According to World Bank figures, based on the updated poverty line of $1.90 a day, global poverty may have reached 700 million, or 9.6 percent of global population, in 2015. The working poor, who work and live on less than $1.90 a day, accounted for 10 percent of workers worldwide. Sub-Saharan Africa is home to 43 percent of the global poor. Almost three-fifths of the world’s extreme poor are concentrated in just five countries: Bangladesh, China, the Democratic Republic of Congo, India, and Nigeria. Eighty percent of the worldwide poor live in rural areas; 64 percent work in agriculture; 44 percent are 14 years old or younger; and 39 percent have no formal education at all.

Eleven children under age 5 die every minute, and 35 mothers die during childbirth every hour. Every year nearly 45 percent of all under 5 child deaths are among new-born infants, babies in their first 28 days of life or the neonatal period. Three quarters of all new-born deaths occur in the first week of life. Chilling statistics!

In developing countries nearly half of all mothers and newborns do not receive skilled care during and immediately after birth. Up to two thirds of newborn deaths can be prevented if known, effective health measures are provided at birth and during the first week of life. Every day, 800 women die from causes related to pregnancy, childbirth, or postpartum. Here, the forgotten have no access to child care. They deliver at home or with the aid of ‘Iya Abiye’. I have it on record of women who give birth in ‘Maruwa’ and other obscene places. Even animals have better natal care of their new born.

Wahala lies ahead for the poor and not so poor. With the rapid march of technology jobs are being lost and will continue to be lost on a daily, monthly and yearly basis; swelling the army of dispossessed and impoverished. They are the collateral damage of a technological and computer age.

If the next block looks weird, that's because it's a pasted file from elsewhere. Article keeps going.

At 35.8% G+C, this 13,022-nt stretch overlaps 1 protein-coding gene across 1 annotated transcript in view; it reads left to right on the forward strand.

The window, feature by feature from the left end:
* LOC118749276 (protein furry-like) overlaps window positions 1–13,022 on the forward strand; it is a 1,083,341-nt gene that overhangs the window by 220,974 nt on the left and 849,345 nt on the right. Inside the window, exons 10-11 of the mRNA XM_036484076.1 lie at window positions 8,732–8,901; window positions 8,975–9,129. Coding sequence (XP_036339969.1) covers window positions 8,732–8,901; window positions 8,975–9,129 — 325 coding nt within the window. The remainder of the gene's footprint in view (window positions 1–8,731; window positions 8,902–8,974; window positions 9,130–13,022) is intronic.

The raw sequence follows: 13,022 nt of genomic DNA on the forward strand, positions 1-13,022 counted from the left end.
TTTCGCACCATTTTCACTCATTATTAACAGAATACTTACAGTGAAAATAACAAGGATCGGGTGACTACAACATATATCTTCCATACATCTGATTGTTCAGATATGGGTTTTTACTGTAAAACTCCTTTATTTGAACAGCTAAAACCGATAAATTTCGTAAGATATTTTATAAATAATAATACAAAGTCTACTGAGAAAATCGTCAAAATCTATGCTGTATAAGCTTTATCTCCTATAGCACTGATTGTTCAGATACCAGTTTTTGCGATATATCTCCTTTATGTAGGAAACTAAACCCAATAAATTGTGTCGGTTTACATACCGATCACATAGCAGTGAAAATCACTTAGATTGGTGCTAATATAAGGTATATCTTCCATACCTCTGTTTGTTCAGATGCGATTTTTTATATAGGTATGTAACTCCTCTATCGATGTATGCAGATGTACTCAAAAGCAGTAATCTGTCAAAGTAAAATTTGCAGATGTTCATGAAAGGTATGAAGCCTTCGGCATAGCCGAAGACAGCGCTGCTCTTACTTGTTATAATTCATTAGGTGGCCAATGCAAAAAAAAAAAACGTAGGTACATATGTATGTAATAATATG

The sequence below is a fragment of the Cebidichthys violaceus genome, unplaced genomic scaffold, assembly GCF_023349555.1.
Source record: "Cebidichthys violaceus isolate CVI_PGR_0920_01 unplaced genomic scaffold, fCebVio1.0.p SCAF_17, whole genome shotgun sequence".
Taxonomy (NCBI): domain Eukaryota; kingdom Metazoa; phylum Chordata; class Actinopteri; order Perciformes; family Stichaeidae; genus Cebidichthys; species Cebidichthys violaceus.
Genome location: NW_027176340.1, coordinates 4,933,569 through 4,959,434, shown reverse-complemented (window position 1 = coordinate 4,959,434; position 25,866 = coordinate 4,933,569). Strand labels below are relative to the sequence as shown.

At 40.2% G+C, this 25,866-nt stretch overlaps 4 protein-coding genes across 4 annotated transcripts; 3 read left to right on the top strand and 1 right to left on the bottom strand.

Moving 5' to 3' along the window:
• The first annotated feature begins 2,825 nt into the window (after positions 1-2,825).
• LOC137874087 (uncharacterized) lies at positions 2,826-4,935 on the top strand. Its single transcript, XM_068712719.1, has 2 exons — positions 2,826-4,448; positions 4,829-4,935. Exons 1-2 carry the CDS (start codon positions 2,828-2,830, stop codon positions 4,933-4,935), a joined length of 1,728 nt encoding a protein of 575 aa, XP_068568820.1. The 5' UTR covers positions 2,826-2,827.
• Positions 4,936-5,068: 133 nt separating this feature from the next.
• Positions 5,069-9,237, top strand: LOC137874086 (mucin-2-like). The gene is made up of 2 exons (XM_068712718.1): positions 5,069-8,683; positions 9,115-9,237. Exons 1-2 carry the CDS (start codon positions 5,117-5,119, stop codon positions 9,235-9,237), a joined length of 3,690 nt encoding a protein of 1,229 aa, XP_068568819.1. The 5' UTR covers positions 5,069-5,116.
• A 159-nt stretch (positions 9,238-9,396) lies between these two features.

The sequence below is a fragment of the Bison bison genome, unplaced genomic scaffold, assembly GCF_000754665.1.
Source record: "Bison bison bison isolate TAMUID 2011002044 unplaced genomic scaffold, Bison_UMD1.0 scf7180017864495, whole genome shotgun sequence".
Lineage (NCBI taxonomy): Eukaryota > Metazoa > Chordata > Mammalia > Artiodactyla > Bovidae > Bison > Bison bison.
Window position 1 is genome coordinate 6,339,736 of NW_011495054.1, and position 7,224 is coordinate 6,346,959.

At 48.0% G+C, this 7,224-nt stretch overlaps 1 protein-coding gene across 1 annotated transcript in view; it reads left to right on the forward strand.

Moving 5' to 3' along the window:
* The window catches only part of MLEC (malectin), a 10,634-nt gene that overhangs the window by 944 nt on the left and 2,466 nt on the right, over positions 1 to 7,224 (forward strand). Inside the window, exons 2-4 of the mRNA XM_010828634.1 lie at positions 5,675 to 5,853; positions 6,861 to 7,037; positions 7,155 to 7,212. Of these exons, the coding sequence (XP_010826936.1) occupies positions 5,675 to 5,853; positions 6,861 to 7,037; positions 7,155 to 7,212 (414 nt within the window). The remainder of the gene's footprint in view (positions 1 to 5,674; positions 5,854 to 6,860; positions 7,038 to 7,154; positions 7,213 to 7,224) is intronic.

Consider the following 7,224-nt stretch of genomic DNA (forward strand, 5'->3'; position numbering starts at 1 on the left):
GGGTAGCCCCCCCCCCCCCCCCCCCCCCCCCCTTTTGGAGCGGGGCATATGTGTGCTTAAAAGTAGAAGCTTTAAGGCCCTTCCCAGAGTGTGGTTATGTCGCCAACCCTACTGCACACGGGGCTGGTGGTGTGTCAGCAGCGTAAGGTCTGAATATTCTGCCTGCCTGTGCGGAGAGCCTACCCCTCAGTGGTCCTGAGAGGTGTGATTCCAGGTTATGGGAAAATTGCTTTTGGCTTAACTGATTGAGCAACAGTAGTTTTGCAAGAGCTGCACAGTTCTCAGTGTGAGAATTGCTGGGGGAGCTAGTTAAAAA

Islamic clerics may repeat the mantra that ‘Islam is the answer’, but religions that lose touch with the technological realities of the day lose their ability even to understand the questions being asked. Asks Yuval Harari, author of Homo Deus: A History of Tomorrow: What will happen to the job market once artificial intelligence outperforms humans in most cognitive tasks? What will be the political impact of a massive new class of economically useless people; People who have lost their jobs to computers and robots. What will happen to relationships, families and pension funds when nanotechnology and regenerative medicine turn eighty into the new fifty? What will happen to human society when biotechnology enables us to have designer babies, and to open unprecedented gaps between rich and poor?

You will not find the answers to any of these questions in the Qur’an or Sharia law, nor in the Bible or in the Confucian Analects, because nobody in the medieval Middle East or in ancient China knew much about computers, genetics or nanotechnology. Islam may promise an anchor of certainty in a world of technological and economic storms – but in order to navigate a storm, you need a map and a rudder rather than just an anchor. Hence, Islam may appeal to people born and raised in its fold, but it has precious little to offer unemployed youths or anxious billionaires alike.

True, hundreds of millions may nevertheless go on believing in Islam, Christianity or Hinduism. But numbers alone don’t count for much in history. History is often shaped by small groups of forward-looking innovators rather than by the backward-looking masses. Can our leaders provide the answers? No Sir! These are people who cannot make projections into the future; 50 to 100 years. All they think about is the NOW. A people who starch billions in currency in sewers and graves in their farms instead of investing such moneys to create employment, cannot make projections into the future. The future is therefore bleak not only for the Forgotten, but also for the not so forgotten.

Barka Juma’at and a happy weekend